For the central, obligatory posed family pic, we’d have Rhys with his mouth open (because he never stops talking); Zoe rolling her eyes (because family pictures — like everything else in this world, save candy, rollercoasters and video games — are so uncool…and annoying); Ben looking devastatingly handsome with his blue eyes blazing (he was a college catalogue model. Now retired); and me with sunlight brazenly shining through my tragically thinning, short hair, revealing transparent orange wisps through which you can still see the tree behind me, a nice reminder that my once glorious head of long, thick curly red locks now breaks and deteoriorates at shoulder-length.
If we go professional, I will have to pay a random family photographer for the wildly overpriced honor of spending two hours threatening two unenthusiastic kids to get ready and dress in something other than sweatpants and a Patriots or Star Wars t-shirt. I’ll get ready in the final 5 minutes before the shoot is set to begin, and will look terrible and feel aggravated and underappreciated. I will have only fake smiles on hand for the next 1.5 hour over-produced, shutter-snapping hours, so my smile will be weirdly huge, consuming roughly 70% of my face.
Go with candids, you say? I have thousands of candids of the kids (in part, because my eldest refuses to pose). But in the past nine child-having years, I would say my husband Ben has taken about two dozen pictures — 99.8% of which do not include me (unless specifically directed by me to be taken, thus not candid). Ben’s pictures usually involve babies/toddlers in odd head gear or consuming large hunks of meat, his favorite themes (Must be Freudian).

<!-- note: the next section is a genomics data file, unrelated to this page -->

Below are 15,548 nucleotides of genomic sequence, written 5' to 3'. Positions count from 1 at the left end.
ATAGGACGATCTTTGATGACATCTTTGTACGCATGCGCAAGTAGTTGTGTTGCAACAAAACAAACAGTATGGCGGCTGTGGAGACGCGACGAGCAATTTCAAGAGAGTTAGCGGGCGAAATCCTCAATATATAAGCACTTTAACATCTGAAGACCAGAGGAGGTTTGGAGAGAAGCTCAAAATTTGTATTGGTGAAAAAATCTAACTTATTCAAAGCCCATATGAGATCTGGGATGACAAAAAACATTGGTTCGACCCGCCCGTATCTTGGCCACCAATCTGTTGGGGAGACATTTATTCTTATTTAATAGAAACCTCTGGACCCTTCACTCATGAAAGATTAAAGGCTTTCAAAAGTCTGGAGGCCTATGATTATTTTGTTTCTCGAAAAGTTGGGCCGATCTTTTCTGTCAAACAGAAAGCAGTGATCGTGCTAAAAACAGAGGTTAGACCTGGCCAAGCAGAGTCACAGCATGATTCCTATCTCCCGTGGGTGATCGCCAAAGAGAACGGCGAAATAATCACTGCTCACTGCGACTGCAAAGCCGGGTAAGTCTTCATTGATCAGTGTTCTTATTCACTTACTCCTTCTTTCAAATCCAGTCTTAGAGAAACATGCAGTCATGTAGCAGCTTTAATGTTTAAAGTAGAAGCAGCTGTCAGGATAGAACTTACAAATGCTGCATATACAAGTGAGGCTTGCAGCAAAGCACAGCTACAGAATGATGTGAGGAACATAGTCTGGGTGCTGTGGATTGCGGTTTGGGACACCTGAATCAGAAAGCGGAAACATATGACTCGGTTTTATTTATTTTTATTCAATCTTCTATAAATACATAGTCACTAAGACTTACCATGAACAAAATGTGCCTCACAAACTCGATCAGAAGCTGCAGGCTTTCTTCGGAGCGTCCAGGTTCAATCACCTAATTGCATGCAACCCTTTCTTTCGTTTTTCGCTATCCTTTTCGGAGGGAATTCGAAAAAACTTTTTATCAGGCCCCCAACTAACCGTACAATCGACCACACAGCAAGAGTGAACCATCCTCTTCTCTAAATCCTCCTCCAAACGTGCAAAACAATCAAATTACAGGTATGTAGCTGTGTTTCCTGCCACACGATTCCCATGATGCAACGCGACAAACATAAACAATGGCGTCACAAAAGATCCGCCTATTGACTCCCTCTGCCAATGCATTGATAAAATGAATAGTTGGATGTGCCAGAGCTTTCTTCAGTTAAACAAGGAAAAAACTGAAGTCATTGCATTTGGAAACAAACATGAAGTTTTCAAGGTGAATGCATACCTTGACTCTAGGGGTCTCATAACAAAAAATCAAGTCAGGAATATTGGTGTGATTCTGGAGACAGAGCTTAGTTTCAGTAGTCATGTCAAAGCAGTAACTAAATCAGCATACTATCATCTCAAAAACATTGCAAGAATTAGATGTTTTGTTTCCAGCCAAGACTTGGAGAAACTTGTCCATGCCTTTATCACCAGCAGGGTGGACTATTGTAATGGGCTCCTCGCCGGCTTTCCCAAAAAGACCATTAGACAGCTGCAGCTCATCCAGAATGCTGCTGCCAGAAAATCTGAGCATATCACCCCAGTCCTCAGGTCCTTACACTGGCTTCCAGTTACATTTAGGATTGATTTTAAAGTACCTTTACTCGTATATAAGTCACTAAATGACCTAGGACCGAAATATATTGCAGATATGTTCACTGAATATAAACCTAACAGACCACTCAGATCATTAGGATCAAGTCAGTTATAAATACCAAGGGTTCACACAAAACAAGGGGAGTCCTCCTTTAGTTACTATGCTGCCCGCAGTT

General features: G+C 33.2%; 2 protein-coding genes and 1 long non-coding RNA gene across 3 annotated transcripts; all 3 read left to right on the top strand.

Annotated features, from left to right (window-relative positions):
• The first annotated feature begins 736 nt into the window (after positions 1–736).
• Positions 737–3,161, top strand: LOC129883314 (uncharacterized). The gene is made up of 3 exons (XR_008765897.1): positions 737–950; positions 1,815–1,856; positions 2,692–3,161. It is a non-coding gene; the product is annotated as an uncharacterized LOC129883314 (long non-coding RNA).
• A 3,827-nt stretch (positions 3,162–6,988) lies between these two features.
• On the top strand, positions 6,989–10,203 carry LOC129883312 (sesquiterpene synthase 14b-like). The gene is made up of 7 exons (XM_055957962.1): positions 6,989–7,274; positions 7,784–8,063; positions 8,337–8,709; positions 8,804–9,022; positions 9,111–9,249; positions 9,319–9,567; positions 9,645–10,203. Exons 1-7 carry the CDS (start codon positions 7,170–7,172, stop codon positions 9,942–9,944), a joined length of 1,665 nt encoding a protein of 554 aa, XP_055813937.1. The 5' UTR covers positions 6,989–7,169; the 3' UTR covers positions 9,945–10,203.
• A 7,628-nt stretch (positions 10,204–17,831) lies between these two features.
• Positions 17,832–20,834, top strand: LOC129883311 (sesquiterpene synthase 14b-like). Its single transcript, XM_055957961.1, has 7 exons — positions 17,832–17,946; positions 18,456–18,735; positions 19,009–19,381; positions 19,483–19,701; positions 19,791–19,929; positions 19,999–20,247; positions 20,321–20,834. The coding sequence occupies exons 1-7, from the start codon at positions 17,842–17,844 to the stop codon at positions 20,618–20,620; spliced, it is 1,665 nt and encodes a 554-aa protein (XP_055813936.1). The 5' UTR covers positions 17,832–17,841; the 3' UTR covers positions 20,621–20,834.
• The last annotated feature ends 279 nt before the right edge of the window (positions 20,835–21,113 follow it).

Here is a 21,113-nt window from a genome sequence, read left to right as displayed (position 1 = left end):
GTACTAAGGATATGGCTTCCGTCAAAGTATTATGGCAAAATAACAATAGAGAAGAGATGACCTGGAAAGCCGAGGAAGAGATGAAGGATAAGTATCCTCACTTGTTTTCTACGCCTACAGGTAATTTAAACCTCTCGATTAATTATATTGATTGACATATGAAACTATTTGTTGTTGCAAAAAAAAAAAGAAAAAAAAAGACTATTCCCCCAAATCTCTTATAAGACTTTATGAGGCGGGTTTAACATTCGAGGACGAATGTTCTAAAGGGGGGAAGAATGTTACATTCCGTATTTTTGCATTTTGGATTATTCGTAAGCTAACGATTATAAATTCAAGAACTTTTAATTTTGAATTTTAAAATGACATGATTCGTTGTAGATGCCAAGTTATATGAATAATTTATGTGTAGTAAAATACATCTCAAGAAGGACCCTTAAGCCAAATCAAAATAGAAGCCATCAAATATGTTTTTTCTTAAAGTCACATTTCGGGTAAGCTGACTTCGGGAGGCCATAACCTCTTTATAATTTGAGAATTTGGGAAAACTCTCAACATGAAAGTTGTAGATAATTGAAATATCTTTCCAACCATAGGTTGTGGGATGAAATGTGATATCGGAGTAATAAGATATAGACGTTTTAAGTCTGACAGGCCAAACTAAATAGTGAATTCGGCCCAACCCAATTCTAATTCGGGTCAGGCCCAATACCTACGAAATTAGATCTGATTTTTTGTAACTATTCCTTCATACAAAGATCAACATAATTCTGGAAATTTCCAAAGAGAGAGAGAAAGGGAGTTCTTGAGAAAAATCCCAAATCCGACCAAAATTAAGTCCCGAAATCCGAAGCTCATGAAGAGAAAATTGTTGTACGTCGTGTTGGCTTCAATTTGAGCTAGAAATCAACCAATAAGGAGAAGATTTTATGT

Plus, how could I possibly get a candid family photo of the four of us if the stringy-haired fourth is the one taking the picture? Logistically impossible — or at least morally (I don’t believe in selfie-sticks, blaming them, in part, for the decline of Western civilization).
Also, culling addresses and tracking responses from 200 of my “closest” friends and relatives (in addition to Ben’s work circle) evokes wedding anxiety flashbacks. And then addressing/licking 200 plus envelopes? I’ll leave the unwanted licking to Harvey Weinstein.
So while I genuinely can’t wait to see your family’s holiday card, please forgive me for not sending my own. But just know I would if I wanted to, because yours are so damn great. Merry Christmukahza!